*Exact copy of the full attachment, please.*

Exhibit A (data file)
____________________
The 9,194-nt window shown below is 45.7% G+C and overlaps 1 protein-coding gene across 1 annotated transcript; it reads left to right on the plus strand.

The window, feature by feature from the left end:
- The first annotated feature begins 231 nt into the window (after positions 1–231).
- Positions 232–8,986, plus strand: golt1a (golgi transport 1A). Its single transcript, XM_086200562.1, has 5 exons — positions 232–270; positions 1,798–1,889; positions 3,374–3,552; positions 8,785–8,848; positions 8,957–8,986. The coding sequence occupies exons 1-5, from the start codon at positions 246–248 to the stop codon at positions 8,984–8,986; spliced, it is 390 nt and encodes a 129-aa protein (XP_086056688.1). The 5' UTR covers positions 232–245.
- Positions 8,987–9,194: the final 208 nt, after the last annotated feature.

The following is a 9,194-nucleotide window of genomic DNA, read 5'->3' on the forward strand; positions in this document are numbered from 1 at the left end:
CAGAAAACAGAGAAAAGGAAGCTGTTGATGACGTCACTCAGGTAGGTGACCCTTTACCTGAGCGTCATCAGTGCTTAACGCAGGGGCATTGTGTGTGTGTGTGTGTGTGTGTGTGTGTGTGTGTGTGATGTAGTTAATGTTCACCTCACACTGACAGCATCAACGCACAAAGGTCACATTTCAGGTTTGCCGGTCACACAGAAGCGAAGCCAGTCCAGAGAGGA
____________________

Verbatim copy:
The 9,194-nt window shown below is 45.7% G+C and overlaps 1 protein-coding gene across 1 annotated transcript; it reads left to right on the plus strand.

The window, feature by feature from the left end:
- The first annotated feature begins 231 nt into the window (after positions 1–231).
- Positions 232–8,986, plus strand: golt1a (golgi transport 1A). Its single transcript, XM_086200562.1, has 5 exons — positions 232–270; positions 1,798–1,889; positions 3,374–3,552; positions 8,785–8,848; positions 8,957–8,986. The coding sequence occupies exons 1-5, from the start codon at positions 246–248 to the stop codon at positions 8,984–8,986; spliced, it is 390 nt and encodes a 129-aa protein (XP_086056688.1). The 5' UTR covers positions 232–245.
- Positions 8,987–9,194: the final 208 nt, after the last annotated feature.

The following is a 9,194-nucleotide window of genomic DNA, read 5'->3' on the forward strand; positions in this document are numbered from 1 at the left end:
CAGAAAACAGAGAAAAGGAAGCTGTTGATGACGTCACTCAGGTAGGTGACCCTTTACCTGAGCGTCATCAGTGCTTAACGCAGGGGCATTGTGTGTGTGTGTGTGTGTGTGTGTGTGTGTGTGTGTGATGTAGTTAATGTTCACCTCACACTGACAGCATCAACGCACAAAGGTCACATTTCAGGTTTGCCGGTCACACAGAAGCGAAGCCAGTCCAGAGAGGA